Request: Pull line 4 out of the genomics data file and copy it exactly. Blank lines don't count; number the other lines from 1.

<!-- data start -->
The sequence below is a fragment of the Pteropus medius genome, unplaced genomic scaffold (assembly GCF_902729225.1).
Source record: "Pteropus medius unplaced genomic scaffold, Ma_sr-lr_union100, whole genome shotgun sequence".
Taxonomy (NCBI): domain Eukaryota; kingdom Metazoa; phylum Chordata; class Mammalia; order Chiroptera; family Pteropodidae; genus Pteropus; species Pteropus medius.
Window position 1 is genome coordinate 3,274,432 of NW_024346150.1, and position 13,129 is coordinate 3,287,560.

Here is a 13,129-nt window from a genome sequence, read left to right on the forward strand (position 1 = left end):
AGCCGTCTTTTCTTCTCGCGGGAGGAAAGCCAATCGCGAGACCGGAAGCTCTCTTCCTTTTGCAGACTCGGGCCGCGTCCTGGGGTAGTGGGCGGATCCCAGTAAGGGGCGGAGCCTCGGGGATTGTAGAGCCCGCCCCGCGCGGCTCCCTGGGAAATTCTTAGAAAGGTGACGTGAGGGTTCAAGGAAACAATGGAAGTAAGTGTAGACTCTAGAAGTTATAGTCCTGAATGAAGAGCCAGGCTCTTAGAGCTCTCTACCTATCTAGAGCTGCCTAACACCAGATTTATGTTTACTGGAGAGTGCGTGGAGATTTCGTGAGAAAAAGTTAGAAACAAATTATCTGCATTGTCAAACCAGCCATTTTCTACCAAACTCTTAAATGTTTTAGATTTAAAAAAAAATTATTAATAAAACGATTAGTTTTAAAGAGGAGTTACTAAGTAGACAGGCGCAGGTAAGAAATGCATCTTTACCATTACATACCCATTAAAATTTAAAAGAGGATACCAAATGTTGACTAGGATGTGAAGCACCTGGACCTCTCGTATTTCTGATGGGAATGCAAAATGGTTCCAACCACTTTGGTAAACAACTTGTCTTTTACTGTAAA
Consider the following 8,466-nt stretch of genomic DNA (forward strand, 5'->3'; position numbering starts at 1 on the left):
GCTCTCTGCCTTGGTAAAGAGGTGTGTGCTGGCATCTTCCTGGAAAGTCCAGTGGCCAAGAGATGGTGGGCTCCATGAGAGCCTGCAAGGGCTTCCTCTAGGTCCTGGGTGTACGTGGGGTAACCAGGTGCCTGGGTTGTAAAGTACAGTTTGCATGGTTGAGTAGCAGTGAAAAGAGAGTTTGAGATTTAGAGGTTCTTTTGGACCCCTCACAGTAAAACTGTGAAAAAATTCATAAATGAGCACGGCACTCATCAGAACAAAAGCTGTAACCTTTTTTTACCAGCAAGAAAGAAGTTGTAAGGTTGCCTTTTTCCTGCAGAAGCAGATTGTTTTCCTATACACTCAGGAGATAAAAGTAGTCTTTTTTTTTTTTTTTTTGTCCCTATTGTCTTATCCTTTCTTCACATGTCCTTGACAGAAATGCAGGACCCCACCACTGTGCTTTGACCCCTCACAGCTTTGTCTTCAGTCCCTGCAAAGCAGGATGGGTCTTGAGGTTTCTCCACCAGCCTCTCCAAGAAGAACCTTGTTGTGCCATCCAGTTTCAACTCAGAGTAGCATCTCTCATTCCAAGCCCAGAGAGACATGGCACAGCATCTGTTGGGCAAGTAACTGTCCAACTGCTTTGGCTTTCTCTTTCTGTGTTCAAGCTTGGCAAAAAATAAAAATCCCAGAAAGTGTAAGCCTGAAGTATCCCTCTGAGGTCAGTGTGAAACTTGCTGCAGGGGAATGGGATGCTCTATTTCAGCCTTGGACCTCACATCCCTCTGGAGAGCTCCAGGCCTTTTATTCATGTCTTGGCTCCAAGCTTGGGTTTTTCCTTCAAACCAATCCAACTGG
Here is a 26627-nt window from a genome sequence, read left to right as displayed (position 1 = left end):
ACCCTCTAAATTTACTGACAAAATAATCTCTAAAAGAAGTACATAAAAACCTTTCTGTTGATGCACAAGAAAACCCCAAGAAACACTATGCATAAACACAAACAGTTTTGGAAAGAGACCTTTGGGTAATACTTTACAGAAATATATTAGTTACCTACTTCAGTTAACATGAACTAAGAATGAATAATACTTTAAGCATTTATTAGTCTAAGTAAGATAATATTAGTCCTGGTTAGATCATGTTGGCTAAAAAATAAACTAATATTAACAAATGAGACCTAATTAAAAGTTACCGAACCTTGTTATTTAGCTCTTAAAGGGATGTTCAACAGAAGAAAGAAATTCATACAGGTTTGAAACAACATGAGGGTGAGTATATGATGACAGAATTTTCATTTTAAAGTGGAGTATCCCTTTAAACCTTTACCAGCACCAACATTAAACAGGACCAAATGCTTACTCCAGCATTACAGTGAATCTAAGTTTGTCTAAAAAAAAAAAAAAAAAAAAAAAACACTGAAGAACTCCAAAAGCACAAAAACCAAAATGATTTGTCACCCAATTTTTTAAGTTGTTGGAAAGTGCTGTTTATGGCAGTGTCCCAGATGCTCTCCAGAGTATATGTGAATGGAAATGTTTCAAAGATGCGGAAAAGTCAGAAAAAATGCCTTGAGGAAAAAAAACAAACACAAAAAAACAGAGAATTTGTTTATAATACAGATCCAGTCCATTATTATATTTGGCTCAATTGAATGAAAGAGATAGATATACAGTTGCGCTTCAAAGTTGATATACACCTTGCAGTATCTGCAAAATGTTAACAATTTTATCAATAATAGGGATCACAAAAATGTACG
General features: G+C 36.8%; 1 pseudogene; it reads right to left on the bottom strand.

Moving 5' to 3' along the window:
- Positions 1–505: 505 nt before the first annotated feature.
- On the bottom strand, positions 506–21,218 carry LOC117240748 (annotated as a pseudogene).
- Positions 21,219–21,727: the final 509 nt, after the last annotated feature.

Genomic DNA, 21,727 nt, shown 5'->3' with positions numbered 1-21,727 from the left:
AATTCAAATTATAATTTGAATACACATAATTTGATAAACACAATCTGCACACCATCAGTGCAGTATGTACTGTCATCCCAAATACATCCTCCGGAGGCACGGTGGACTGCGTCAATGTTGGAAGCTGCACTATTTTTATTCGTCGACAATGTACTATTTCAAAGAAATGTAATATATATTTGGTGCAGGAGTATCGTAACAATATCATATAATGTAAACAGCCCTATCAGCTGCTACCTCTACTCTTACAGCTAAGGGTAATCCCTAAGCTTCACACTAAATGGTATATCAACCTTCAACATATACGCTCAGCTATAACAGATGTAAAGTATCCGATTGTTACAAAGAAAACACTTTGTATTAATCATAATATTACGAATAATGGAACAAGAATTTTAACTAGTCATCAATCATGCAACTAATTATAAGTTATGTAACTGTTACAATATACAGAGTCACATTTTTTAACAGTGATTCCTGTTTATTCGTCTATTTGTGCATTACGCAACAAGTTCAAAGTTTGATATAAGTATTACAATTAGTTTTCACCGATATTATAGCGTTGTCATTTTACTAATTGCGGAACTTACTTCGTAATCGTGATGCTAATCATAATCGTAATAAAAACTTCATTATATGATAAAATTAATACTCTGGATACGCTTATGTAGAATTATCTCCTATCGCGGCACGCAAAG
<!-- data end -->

Window position 1 is genome coordinate 3,274,432 of NW_024346150.1, and position 13,129 is coordinate 3,287,560.